The vast majority of doctors, nurses and caring staff want to deliver the best possible treatment for each patient. To treat them all as potential criminals is not conducive to the delivery of optimum care.
Steve Ellis
Chestfield, Kent


Players involved in more than one form of the game at international level are overworked, and casualties will continue to occur
Sir, Jonathan Trott’s troubles (reports, Nov 26) may well have their root in the excessive international programme of the England team as the England and Wales Cricket Board (ECB) has pursued a policy of maximising income. Players involved in more than one form of the game at international level are particularly overworked, and casualties will inevitably continue to occur.
It is the same muddled thinking that has resulted in nine Test Match venues in this country fighting over seven home Tests per year (in reality eight grounds fighting over five Tests, as Lord’s is guaranteed two matches), causing financial difficulties for many of the counties involved. It’s time the ECB realised that less is more.
Gareth Tarr
Chertsey, Surrey


SIR – Christopher Howse is quite right about book illustrators: Winnie the Pooh and Wind in the Willows would be unthinkable without E H Shepard’s contributions. Perhaps an even better example is Lewis Carroll’s Alice’s Adventures in Wonderland, which, like its sequel, Through the Looking Glass, was illustrated by Sir John Tenniel.
As the chief political cartoonist for Punch, Tenniel was a household name at the time, while Carroll was an obscure Oxford don: had Tenniel not taken the commission, the books would probably have sunk without trace.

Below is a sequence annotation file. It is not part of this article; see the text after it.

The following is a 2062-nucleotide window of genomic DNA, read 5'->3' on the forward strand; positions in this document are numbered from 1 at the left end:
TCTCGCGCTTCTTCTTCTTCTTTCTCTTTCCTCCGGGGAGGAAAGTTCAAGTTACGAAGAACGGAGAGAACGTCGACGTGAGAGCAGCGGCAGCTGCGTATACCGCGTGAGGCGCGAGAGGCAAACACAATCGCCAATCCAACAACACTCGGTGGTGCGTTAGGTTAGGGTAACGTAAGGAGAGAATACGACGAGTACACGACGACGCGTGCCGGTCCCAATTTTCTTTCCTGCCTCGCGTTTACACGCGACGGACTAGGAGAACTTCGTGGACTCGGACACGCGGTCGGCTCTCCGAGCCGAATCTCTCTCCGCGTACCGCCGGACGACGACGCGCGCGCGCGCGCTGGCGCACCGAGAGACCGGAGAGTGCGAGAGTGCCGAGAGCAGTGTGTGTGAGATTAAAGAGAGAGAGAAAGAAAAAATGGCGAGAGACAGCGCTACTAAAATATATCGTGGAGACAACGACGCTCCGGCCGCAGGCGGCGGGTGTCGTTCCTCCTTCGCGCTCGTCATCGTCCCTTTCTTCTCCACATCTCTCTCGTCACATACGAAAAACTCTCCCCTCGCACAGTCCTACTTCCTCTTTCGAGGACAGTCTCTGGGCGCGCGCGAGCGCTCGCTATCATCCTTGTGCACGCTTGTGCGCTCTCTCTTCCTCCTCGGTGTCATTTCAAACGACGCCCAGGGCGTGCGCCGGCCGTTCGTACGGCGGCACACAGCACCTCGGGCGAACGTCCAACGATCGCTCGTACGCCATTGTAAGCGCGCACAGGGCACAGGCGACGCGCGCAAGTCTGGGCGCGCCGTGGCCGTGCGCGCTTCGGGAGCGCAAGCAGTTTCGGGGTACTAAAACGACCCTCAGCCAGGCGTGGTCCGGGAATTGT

Mr Howse praises Alex Scheffler’s drawings for The Gruffalo, but does not mention that they owe a huge (and, as far as I know, unacknowledged) debt to Maurice Sendak’s children’s classic Where the Wild Things Are.
Matthew Wesley
London SE22

Chris van Allsburg is a superb illustrator. Beautiful, detailed pictures that draw you right in.


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• 13 hours ago

Nigel Molesworth, as illustrated by Ronald Searle.


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One Last Try
• 17 hours ago

Forget the posh books, what about the “Eagle” comic. Superb artwork, and I built my own full size aircraft carrier, from the drawings on the middle page


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JDavidJ One Last Try
• 15 hours ago

You haven’t still got it have you? (The full size carrier.)


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One Last Try JDavidJ
• 14 hours ago

Cameron and Hammond sold it, the *&^$££s


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• 17 hours ago

Quentin Blake gets my vote.


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ladyofthelake ditchdigger3
• 13 hours ago

His illustrations are wonderful and they capture Roald Dahl’s books exactly.


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• 20 hours ago

Alfred Bestall’s unmatchably decriptive illustrations of the Rupert books were a magical feature of my childhood. I don’t think they have ever been bettered. Nutwood was so real you almost felt you could walk into the page.